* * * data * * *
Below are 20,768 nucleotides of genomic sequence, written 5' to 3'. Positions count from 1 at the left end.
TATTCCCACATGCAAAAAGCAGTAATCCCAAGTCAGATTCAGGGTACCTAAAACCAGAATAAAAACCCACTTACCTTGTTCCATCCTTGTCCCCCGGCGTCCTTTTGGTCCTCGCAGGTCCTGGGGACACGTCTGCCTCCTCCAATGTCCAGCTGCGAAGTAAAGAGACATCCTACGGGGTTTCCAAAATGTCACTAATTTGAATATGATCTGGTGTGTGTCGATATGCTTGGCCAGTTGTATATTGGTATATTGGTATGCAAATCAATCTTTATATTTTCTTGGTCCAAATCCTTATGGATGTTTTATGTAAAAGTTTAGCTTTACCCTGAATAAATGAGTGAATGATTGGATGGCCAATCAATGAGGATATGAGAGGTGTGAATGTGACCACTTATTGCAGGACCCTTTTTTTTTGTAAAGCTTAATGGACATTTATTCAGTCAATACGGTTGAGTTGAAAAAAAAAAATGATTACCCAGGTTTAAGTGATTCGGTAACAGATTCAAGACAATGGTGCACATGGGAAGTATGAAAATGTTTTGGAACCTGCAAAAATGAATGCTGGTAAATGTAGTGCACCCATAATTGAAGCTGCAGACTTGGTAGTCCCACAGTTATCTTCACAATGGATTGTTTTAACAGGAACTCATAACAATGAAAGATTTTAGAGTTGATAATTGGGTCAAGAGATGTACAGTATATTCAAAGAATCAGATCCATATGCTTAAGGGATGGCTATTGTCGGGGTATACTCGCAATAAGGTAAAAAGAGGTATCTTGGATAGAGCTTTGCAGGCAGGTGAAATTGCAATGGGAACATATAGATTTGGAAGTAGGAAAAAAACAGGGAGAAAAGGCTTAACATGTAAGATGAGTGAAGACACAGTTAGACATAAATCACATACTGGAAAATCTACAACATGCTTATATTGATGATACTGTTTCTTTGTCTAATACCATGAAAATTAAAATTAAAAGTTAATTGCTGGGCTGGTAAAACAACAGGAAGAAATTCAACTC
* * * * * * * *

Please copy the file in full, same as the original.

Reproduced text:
Below are 20,768 nucleotides of genomic sequence, written 5' to 3'. Positions count from 1 at the left end.
TATTCCCACATGCAAAAAGCAGTAATCCCAAGTCAGATTCAGGGTACCTAAAACCAGAATAAAAACCCACTTACCTTGTTCCATCCTTGTCCCCCGGCGTCCTTTTGGTCCTCGCAGGTCCTGGGGACACGTCTGCCTCCTCCAATGTCCAGCTGCGAAGTAAAGAGACATCCTACGGGGTTTCCAAAATGTCACTAATTTGAATATGATCTGGTGTGTGTCGATATGCTTGGCCAGTTGTATATTGGTATATTGGTATGCAAATCAATCTTTATATTTTCTTGGTCCAAATCCTTATGGATGTTTTATGTAAAAGTTTAGCTTTACCCTGAATAAATGAGTGAATGATTGGATGGCCAATCAATGAGGATATGAGAGGTGTGAATGTGACCACTTATTGCAGGACCCTTTTTTTTTGTAAAGCTTAATGGACATTTATTCAGTCAATACGGTTGAGTTGAAAAAAAAAAATGATTACCCAGGTTTAAGTGATTCGGTAACAGATTCAAGACAATGGTGCACATGGGAAGTATGAAAATGTTTTGGAACCTGCAAAAATGAATGCTGGTAAATGTAGTGCACCCATAATTGAAGCTGCAGACTTGGTAGTCCCACAGTTATCTTCACAATGGATTGTTTTAACAGGAACTCATAACAATGAAAGATTTTAGAGTTGATAATTGGGTCAAGAGATGTACAGTATATTCAAAGAATCAGATCCATATGCTTAAGGGATGGCTATTGTCGGGGTATACTCGCAATAAGGTAAAAAGAGGTATCTTGGATAGAGCTTTGCAGGCAGGTGAAATTGCAATGGGAACATATAGATTTGGAAGTAGGAAAAAAACAGGGAGAAAAGGCTTAACATGTAAGATGAGTGAAGACACAGTTAGACATAAATCACATACTGGAAAATCTACAACATGCTTATATTGATGATACTGTTTCTTTGTCTAATACCATGAAAATTAAAATTAAAAGTTAATTGCTGGGCTGGTAAAACAACAGGAAGAAATTCAACTC